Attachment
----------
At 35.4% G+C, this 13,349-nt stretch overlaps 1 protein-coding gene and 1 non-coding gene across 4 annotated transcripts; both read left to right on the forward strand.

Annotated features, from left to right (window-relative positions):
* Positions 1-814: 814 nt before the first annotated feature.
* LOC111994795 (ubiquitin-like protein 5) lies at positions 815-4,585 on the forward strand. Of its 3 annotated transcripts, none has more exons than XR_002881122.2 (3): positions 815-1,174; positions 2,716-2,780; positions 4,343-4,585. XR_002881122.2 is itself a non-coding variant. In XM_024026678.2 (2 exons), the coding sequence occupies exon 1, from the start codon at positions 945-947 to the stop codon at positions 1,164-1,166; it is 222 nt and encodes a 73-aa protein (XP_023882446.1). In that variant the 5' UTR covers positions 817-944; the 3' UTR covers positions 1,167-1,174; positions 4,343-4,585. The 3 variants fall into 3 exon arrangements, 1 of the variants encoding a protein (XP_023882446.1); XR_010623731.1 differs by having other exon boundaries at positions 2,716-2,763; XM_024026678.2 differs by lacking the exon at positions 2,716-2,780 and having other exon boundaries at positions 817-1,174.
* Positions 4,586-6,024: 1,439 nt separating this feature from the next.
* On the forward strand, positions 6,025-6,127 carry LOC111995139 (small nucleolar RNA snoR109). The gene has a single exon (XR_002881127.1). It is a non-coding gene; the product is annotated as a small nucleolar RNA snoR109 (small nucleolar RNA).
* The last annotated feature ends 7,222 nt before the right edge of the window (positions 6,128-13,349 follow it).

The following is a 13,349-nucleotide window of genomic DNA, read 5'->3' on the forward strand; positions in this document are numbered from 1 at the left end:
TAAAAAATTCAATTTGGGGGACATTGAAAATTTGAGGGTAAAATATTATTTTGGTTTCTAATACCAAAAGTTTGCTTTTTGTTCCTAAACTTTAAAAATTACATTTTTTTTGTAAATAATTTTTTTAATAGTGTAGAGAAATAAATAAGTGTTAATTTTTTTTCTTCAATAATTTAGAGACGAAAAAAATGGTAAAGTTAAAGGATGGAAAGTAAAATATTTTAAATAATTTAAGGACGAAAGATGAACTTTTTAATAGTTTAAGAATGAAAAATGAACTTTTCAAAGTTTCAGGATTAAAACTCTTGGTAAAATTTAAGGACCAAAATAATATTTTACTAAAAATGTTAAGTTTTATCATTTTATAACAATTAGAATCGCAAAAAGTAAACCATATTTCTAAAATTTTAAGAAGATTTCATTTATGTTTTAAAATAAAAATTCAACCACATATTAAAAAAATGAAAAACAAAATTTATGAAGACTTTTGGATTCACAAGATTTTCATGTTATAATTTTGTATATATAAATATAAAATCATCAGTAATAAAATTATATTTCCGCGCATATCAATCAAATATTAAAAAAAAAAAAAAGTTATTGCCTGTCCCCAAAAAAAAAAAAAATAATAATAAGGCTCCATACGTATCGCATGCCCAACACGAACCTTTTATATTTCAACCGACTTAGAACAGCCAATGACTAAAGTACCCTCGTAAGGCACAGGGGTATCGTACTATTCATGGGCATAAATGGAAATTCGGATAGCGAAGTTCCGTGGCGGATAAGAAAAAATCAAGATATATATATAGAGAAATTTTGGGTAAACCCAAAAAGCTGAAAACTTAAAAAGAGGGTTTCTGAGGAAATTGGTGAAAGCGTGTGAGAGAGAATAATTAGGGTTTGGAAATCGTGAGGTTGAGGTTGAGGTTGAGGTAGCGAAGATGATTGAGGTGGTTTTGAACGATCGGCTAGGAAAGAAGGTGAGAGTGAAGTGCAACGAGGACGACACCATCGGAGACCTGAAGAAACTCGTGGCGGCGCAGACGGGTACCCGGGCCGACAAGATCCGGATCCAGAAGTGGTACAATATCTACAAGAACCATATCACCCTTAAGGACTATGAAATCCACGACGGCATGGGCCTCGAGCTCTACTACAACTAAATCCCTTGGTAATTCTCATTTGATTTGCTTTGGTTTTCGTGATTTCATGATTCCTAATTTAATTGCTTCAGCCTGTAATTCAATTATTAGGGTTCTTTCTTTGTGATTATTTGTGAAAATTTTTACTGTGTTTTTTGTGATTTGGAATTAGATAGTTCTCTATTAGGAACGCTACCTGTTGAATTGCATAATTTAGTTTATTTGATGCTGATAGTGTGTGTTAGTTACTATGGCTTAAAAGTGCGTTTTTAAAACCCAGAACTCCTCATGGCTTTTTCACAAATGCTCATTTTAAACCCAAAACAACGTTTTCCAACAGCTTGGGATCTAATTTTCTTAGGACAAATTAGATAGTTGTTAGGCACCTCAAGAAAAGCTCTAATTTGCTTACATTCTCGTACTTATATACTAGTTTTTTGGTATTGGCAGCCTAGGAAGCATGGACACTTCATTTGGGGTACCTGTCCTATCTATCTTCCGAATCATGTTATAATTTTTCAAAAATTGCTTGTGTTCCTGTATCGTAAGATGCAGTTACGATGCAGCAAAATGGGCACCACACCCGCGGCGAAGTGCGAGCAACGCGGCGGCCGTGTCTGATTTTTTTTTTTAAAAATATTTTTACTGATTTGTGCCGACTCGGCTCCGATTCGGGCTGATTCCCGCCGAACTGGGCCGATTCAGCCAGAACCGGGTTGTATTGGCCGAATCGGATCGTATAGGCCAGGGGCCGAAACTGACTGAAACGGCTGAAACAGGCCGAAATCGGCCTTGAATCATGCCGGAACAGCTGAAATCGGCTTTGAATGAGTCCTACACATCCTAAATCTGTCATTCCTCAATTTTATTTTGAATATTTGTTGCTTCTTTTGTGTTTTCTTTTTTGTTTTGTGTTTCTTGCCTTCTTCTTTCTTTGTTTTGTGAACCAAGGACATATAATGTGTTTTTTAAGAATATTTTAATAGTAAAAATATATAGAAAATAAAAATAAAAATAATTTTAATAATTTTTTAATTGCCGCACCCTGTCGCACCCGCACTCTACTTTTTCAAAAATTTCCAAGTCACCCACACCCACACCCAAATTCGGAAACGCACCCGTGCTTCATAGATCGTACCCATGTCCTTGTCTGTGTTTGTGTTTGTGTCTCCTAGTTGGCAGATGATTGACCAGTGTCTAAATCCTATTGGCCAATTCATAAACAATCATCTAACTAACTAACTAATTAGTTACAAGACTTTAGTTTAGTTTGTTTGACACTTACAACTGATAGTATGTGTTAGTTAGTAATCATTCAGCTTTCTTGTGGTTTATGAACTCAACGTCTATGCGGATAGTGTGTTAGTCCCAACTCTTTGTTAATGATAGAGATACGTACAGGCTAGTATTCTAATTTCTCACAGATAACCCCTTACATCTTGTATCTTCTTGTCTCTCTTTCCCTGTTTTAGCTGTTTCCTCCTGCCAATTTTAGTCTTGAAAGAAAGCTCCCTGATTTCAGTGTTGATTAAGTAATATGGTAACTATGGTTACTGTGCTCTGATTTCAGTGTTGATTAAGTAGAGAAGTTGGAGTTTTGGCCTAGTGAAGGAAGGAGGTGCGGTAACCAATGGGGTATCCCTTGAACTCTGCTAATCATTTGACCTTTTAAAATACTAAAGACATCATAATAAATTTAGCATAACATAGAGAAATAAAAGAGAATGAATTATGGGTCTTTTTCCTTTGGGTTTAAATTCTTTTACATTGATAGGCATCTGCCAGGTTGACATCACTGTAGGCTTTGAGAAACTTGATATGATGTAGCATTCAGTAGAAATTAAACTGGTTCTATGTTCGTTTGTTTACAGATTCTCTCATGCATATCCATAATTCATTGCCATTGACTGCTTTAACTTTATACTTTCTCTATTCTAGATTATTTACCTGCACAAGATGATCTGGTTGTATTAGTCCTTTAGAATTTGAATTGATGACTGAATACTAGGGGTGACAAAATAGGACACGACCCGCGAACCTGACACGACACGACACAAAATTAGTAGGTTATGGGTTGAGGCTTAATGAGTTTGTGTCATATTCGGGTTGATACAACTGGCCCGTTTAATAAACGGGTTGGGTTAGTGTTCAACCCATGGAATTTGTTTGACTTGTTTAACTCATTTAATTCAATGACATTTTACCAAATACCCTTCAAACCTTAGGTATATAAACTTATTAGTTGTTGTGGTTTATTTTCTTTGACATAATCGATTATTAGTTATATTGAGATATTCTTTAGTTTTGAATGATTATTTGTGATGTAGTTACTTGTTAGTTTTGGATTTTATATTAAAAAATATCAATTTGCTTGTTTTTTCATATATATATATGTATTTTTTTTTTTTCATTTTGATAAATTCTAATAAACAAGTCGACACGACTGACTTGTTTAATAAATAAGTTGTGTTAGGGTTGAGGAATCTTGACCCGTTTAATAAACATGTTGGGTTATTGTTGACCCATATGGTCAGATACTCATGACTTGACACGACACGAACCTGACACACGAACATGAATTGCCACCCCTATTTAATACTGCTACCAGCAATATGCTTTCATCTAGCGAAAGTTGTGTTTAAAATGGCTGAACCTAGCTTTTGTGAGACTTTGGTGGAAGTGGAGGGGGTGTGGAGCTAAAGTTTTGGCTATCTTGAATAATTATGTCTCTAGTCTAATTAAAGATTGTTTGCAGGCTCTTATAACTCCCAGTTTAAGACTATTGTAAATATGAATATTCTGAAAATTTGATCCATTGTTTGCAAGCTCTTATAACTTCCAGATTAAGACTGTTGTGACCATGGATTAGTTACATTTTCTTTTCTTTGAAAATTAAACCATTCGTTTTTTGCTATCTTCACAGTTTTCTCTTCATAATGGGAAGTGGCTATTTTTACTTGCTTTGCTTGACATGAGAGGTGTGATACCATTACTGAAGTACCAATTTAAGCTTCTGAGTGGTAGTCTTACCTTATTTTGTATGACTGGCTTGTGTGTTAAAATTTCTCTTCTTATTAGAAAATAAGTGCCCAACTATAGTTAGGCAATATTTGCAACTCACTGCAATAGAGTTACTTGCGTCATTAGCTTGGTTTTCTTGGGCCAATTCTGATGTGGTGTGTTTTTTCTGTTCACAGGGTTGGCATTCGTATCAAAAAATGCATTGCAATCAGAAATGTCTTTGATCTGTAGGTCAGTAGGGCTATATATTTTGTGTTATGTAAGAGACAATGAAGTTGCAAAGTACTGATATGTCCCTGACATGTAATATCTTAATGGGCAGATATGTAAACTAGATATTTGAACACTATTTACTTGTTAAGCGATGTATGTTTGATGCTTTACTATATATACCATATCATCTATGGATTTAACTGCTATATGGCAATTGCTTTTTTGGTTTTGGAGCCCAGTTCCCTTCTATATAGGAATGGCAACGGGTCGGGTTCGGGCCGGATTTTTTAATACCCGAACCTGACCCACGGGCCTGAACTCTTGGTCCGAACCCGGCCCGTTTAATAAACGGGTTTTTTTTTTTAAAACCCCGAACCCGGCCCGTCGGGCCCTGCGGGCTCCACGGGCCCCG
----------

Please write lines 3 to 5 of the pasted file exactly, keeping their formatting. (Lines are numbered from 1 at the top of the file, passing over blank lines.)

* Positions 1-814: 814 nt before the first annotated feature.
* LOC111994795 (ubiquitin-like protein 5) lies at positions 815-4,585 on the forward strand. Of its 3 annotated transcripts, none has more exons than XR_002881122.2 (3): positions 815-1,174; positions 2,716-2,780; positions 4,343-4,585. XR_002881122.2 is itself a non-coding variant. In XM_024026678.2 (2 exons), the coding sequence occupies exon 1, from the start codon at positions 945-947 to the stop codon at positions 1,164-1,166; it is 222 nt and encodes a 73-aa protein (XP_023882446.1). In that variant the 5' UTR covers positions 817-944; the 3' UTR covers positions 1,167-1,174; positions 4,343-4,585. The 3 variants fall into 3 exon arrangements, 1 of the variants encoding a protein (XP_023882446.1); XR_010623731.1 differs by having other exon boundaries at positions 2,716-2,763; XM_024026678.2 differs by lacking the exon at positions 2,716-2,780 and having other exon boundaries at positions 817-1,174.
* Positions 4,586-6,024: 1,439 nt separating this feature from the next.